Yeats and Joyce; Two Authors On the Opposite Way

하늘의 천 - 윌리엄 버틀러 예이츠,William Butler Yeats (1865-1939)

           Identity can easily be transformed by several reasons: religion, society, nationalism, culture, and etc. Then what should have affected Irish identity the most, and what kind of identity did Irish have as the result? I wanted to answer this question, and the first theme I focused on was Irish independence, which made me choose to analyze and compare these two authors: James Joyce and William Butler Yeats, who showed opposite attitude against Irish Literary Revival. Bonnie K. Scott helped me to understand why Joyce showed negative attitude against Irish Literary Revival with a mention about his individualism in his journal, John Eglinton: A Model for Joyce’s Individualism, describing the characteristic of Joyce that did not allow him to belong to any kind of thought. On the contrary, Yeats had this eager to have his own country from his young age, according to William Butler Yeats’s “John Sherman”: An Irish Poet’s Declaration of Independence, which brought him to be immersed in Celtic myth. In this research, I would like to thoroughly discover how different their writing become due to their opposite attitude.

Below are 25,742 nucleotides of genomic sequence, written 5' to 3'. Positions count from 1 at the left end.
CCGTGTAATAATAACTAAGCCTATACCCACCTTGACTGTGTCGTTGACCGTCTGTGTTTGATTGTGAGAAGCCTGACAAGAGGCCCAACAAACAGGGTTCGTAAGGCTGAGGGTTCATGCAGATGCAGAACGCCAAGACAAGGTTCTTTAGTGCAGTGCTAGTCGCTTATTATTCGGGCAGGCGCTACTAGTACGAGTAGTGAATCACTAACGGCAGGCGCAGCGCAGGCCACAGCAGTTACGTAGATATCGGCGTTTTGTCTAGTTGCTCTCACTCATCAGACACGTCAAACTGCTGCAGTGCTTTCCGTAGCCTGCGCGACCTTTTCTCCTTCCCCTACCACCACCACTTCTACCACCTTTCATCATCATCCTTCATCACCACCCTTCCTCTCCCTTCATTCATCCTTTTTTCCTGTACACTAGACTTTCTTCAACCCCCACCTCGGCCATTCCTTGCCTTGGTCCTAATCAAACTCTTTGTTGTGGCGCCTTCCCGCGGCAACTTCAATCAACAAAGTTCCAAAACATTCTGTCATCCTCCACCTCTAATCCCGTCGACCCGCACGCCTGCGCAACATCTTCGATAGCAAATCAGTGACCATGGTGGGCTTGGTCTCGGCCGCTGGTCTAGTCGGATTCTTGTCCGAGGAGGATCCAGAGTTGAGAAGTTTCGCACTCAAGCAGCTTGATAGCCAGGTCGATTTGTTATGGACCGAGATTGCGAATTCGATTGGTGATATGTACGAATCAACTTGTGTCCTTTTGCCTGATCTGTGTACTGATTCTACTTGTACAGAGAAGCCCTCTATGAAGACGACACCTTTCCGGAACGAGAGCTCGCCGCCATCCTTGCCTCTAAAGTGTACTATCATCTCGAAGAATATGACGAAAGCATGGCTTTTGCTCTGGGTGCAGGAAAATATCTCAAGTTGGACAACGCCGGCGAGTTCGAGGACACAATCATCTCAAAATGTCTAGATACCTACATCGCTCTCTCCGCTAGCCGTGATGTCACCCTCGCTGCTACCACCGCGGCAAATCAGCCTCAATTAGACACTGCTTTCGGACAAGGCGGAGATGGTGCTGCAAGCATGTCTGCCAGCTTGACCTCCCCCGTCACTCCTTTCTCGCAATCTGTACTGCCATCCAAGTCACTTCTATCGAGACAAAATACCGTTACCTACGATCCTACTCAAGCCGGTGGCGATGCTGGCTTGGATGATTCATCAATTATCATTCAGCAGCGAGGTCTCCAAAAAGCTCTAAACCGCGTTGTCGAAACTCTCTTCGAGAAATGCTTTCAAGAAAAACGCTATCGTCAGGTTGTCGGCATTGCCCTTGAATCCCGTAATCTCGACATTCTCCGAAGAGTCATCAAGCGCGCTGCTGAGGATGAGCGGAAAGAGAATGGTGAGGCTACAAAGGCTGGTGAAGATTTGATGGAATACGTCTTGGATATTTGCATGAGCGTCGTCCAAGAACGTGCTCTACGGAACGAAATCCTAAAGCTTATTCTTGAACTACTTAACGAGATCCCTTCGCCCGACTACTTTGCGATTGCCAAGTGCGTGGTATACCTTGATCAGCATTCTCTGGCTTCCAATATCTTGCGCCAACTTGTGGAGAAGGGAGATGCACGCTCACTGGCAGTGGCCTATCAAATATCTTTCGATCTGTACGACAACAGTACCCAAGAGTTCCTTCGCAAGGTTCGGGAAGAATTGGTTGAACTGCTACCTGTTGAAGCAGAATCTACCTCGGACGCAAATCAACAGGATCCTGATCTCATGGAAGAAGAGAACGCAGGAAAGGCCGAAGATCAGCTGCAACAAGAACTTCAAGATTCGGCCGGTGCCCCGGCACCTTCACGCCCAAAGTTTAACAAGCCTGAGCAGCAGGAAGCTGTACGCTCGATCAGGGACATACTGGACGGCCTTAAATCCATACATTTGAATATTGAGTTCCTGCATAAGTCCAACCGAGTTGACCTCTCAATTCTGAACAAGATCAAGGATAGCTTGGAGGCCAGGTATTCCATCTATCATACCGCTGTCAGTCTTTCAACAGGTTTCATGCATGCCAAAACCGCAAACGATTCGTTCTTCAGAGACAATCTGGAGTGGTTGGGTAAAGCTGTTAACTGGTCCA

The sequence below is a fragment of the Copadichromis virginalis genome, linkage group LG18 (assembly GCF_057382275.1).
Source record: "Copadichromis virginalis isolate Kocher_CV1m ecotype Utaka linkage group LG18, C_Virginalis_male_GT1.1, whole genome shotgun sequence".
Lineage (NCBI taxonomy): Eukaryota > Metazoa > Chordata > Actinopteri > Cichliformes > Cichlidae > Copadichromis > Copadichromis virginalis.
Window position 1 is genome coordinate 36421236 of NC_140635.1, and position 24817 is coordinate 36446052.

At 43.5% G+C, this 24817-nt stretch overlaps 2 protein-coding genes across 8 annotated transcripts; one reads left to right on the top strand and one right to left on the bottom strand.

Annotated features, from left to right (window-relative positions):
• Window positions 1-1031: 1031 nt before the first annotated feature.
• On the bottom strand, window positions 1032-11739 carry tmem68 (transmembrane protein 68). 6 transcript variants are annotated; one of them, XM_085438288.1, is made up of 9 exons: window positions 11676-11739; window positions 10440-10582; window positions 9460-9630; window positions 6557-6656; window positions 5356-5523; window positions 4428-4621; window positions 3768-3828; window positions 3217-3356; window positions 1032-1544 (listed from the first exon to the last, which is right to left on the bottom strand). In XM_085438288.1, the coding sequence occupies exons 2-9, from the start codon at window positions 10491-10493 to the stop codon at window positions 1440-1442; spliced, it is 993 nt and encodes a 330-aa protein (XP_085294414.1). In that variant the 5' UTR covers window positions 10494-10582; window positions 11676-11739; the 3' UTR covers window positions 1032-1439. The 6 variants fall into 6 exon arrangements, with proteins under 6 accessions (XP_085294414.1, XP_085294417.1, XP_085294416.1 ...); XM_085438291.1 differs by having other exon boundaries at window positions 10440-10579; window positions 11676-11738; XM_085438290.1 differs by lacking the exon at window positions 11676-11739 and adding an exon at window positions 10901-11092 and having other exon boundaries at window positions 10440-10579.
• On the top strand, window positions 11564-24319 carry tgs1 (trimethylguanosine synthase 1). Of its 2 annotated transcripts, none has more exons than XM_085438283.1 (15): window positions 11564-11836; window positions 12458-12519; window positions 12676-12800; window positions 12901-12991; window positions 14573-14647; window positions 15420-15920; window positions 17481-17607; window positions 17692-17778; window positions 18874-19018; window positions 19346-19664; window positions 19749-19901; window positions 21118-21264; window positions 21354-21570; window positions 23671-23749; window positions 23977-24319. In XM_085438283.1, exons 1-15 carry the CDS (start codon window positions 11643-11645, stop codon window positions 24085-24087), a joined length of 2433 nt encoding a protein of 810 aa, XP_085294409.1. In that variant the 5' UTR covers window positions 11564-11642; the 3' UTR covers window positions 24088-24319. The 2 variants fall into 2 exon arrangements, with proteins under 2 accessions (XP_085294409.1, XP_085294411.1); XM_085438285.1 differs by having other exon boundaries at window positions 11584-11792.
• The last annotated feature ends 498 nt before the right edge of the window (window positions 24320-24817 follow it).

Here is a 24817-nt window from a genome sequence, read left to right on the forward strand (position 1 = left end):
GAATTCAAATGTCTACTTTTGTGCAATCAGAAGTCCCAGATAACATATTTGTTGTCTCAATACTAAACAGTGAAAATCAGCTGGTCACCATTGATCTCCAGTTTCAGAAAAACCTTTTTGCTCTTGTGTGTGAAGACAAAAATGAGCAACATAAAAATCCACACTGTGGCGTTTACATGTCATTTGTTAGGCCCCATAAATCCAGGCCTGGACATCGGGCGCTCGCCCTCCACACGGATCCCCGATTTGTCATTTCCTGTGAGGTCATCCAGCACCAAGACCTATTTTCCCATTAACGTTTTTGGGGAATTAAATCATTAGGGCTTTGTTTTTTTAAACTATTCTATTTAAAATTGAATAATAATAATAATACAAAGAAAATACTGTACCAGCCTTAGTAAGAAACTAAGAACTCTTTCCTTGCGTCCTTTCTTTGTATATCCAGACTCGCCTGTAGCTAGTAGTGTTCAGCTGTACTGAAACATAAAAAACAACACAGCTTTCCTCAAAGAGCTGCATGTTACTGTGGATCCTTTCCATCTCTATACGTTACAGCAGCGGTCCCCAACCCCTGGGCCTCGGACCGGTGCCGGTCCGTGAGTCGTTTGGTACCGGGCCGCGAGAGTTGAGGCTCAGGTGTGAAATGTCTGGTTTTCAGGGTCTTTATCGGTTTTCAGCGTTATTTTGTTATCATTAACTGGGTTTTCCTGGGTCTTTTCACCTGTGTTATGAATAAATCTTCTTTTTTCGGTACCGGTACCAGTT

1 Comment

  1. I really like this topic and I think you can do a lot with it, and you would have to show exactly where both texts show the divergence in opinions. I think it would be neat to add Joyce’s conflicts with the Catholic Church as a factor/influence of this too, since Catholics were more for nationalism while Protestants were in favor of British rule.

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